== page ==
6. I've been making something similar too, except mine is designed for predicting your future costs based on assumptions you enter. One thing I'd say that's hard to compensate for is inflation. If you take a figure of 5% for inflation, then £500 in rent today costs more than £500 in 6 months time. At least in theory. Actually it depends on when/if you get a pay rise. If that's in 3 months time, then the last 3 months rent of £500 are easier to handle than before the pay rise. I notice your spreadsheet doesn't factor inflation into the costs of renting, but does take it into account on the buying side. Another factor pointed out to me on another thread is the ability to overpay a mortgage, which can mean sometimes it's better to buy now and overpay the mortgage than wait then buy. Also it's interesting to note that if you assume 5% inflation and 4% mortgage interest, the mortgage company is actually losing money giving you a mortgage. Sure they're losing it slower than if they didn't give the mortgage, but they're still losing cash.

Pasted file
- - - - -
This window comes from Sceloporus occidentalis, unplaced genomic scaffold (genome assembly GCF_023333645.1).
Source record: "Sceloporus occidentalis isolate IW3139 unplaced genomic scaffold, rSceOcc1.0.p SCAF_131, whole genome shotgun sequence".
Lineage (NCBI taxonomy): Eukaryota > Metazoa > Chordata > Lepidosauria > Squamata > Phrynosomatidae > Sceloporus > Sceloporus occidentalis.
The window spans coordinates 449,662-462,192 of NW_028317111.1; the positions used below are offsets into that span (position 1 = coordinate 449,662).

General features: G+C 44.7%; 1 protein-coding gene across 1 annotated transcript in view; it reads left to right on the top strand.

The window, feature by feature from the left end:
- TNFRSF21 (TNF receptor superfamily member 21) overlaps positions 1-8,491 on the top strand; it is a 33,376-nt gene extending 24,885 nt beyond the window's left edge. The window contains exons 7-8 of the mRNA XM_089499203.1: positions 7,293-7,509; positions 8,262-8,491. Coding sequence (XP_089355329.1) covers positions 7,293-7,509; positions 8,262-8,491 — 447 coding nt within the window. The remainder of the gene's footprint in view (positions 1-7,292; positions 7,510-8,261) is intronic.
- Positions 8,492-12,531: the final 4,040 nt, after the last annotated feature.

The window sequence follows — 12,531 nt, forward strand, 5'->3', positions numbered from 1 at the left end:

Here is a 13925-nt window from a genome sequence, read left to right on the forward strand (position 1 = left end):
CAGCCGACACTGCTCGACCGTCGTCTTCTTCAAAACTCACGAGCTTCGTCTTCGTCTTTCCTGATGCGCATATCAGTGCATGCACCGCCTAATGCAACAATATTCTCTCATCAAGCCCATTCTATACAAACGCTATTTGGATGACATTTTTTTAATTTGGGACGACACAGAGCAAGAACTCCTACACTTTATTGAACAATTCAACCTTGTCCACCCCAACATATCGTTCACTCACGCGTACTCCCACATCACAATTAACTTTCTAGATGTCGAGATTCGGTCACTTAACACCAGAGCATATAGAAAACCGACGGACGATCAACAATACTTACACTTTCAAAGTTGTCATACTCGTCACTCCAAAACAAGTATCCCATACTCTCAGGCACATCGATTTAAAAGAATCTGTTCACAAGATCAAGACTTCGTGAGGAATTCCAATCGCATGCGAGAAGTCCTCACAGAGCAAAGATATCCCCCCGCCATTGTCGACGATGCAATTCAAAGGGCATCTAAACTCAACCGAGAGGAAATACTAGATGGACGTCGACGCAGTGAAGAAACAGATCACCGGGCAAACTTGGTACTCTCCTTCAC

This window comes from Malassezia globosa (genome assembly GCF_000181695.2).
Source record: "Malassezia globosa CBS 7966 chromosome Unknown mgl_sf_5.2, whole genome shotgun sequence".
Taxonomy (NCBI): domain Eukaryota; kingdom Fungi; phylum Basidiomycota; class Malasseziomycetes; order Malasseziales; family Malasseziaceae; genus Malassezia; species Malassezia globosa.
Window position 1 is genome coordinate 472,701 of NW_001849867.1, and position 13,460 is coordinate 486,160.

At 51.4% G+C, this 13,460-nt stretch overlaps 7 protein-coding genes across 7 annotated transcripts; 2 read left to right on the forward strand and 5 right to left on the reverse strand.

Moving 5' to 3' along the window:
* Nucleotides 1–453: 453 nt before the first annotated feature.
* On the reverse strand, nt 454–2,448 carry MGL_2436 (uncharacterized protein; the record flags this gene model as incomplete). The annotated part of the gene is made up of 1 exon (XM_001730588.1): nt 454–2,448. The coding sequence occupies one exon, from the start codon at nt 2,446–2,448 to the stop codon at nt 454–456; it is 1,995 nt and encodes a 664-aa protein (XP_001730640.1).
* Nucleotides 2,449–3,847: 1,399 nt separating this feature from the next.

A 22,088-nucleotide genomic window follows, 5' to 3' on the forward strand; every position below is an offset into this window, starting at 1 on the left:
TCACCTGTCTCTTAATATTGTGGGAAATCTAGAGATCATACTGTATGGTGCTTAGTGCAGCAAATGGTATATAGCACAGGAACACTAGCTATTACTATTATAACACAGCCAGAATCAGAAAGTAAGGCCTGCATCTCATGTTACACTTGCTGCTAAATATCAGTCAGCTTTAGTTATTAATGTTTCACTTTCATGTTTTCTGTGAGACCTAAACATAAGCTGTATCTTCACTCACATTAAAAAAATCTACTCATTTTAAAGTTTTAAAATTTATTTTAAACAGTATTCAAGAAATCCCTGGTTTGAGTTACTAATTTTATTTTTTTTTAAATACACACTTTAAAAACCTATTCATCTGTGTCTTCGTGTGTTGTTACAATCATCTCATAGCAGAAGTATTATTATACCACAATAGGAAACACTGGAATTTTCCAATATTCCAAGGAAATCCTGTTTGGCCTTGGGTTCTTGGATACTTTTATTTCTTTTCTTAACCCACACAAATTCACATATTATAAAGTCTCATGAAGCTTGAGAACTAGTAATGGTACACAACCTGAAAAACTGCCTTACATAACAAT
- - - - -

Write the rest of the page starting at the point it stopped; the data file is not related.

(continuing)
7. Ahh but what happens when the banks have rebuilt their balance sheets enough so that they can afford to pull the plug on people in arrears in much greater numbers? I don't for a moment assume the current amounts of forbearance is the banks being helpful to borrowers out of the goodness of their hearts. I much prefer the explaination that there's a solid financial reason they're choosing this course of action. Maybe the banks are just biding their time. After all, I assume it must cost quite a bit in up-front fees for a bank to be able to repossess a house, market it, find a buyer and get all the paperwork sorted out. Long-term it's better for the bank to do that, but short term it hits their costs. If the bank's already teetering on the edge of bankruptcy it's probably best to do what they're doing - string things along for a while to build up their reserves until they can afford to pull the plug at a later date. One thing's for sure, if the slow drops accelerate and become a stampede of folks trying to cash out before they lose everything, it's going to be highly entertaining viewing for all here on HousePriceCrash. I predict many smug posts from the people here along the lines of "told you so!". Music to my ears, I would say. The real icing on the cake would be for some of those TV property "experts" being wiped out. If that happened, I'd laugh long and hard. Schadenfreude anyone?